Forgetting is the essence of writing, says Henry Miller. “Inner turmoil” must be present in good writing, and the inner life of the writer a seething chaos. Moments of past and present come to the surface and are gone again. He lives a life of lies, clowning, and time travel, all to get closer to the one thing he craves: the truth.

Miller is often alive in the past, forgetting the present moment. He dreams during the cab ride as the block of ice he is delivering melts beside him. A writer must have a necromantic conception of time, able to inhabit and bring life to any and every moment, however long past and buried, and sometimes to the exclusion of the present moment, where he is only ever a strange visitor.

Miller would often play the clown, for example when making up a story for an audience. Miller the clown has absolute faith in his own luck, so that there is no true or false, no right or wrong thing to do or say, he can just construct the tale as it pleases him and it is sure to come out alright, whether it delights, puzzles, or horrifies his listeners. However it comes out: the clown accepts the consequences of his own words and actions, however poorly and incautiously he has brought them into being.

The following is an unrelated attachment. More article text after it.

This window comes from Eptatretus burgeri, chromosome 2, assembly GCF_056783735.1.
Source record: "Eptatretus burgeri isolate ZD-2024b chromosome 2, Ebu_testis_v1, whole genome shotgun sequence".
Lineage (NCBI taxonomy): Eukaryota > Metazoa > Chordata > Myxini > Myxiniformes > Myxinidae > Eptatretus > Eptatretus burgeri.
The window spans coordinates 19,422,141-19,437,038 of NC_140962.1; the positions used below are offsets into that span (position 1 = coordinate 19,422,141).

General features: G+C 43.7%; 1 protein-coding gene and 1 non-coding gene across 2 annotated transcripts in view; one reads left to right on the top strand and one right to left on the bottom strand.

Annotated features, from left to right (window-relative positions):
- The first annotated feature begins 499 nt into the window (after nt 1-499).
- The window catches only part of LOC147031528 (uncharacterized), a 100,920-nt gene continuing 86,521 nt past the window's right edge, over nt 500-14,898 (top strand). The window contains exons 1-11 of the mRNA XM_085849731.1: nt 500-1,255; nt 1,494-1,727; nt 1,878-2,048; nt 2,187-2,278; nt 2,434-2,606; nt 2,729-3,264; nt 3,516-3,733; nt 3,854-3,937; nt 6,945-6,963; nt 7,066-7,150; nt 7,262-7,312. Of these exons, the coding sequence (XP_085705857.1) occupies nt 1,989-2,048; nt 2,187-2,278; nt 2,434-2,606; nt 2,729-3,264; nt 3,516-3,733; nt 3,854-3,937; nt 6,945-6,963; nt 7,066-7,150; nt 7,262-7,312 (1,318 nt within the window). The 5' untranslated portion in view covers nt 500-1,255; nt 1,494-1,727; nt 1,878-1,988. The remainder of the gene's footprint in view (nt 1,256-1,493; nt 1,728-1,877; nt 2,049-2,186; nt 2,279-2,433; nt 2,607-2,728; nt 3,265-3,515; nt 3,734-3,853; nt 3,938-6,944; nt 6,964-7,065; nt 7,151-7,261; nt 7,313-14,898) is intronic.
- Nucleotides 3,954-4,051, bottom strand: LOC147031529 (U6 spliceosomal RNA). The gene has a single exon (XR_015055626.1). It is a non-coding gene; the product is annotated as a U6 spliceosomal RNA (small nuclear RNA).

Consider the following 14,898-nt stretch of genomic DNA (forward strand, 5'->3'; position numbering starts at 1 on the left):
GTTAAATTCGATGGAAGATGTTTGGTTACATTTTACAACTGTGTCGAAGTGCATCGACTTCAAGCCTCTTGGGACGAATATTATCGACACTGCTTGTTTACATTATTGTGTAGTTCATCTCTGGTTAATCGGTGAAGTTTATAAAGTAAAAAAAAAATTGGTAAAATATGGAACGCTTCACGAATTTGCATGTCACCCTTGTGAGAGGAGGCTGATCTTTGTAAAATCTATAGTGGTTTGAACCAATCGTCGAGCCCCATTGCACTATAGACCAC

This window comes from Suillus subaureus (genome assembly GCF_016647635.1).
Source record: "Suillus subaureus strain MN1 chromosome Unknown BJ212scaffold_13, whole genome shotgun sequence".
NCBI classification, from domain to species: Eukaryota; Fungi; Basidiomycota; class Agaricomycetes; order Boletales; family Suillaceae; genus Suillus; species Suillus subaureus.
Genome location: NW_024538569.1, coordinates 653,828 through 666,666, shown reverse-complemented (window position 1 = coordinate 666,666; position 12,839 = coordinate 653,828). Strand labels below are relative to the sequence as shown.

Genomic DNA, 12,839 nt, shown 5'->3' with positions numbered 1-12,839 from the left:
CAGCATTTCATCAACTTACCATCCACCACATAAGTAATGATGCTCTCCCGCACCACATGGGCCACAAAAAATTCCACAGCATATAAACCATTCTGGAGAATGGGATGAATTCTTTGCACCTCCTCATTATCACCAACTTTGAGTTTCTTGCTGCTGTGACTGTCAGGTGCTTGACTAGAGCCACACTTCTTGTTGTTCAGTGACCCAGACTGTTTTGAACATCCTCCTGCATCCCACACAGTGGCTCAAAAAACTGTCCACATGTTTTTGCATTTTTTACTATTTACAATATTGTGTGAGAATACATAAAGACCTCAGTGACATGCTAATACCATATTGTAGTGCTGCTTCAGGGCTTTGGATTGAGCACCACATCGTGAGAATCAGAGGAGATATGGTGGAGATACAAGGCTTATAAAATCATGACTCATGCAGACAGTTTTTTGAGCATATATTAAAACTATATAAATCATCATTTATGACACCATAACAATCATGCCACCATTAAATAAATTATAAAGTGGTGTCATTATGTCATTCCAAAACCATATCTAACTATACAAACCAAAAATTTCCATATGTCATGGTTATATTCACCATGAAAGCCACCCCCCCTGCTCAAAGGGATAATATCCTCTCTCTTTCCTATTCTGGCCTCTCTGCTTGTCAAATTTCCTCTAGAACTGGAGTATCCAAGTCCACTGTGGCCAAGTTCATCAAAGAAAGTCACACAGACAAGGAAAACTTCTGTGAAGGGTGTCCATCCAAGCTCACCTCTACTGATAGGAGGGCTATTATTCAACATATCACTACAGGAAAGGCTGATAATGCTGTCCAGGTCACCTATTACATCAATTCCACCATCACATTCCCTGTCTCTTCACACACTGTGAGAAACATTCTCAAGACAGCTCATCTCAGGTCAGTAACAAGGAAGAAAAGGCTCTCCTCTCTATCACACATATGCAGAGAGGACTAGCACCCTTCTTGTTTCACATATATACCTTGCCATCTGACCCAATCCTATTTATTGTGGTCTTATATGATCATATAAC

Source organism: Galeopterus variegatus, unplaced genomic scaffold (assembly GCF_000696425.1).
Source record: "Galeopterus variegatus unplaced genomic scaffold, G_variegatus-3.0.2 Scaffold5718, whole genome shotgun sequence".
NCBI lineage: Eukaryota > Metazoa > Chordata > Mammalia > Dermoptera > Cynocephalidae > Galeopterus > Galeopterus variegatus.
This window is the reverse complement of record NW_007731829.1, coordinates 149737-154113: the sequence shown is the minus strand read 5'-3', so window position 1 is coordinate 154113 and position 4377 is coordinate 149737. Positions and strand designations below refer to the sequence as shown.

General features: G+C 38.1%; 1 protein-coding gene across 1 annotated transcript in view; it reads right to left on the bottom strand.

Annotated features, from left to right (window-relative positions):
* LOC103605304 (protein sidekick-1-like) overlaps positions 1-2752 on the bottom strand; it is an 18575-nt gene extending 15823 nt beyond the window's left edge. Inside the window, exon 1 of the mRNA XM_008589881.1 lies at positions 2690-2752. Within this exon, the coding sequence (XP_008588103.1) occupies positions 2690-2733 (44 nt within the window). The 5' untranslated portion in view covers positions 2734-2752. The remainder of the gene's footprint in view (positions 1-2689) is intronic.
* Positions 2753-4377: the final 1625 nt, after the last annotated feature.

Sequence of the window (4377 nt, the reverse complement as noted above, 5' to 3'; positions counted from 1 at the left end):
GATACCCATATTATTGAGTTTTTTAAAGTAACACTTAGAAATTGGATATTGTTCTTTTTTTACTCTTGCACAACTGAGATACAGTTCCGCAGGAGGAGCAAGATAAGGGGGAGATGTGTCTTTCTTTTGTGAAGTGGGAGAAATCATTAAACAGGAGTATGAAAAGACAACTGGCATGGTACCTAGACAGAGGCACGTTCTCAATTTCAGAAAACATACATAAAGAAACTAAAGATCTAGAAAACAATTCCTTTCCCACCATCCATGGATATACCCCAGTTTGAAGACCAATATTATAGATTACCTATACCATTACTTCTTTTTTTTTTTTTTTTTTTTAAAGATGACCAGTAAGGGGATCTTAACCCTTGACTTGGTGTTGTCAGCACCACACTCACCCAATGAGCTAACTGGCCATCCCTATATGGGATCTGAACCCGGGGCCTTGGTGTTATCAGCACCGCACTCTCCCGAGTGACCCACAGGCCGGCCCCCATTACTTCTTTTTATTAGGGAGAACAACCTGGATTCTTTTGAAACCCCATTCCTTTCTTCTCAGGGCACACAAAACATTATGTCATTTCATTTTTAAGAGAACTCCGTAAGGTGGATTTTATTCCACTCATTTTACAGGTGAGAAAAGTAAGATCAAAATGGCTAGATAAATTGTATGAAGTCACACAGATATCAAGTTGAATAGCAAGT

And sometimes the recollection comes to him so vividly that he must write immediately. And once it’s all down, he throws the paper out the window. The story is told. These words, now lying on the pavement, happened to be true, or as true as he was able to make them. But another story, real or fantastic, will come along soon enough, and perhaps he will have someone to tell it to next time …

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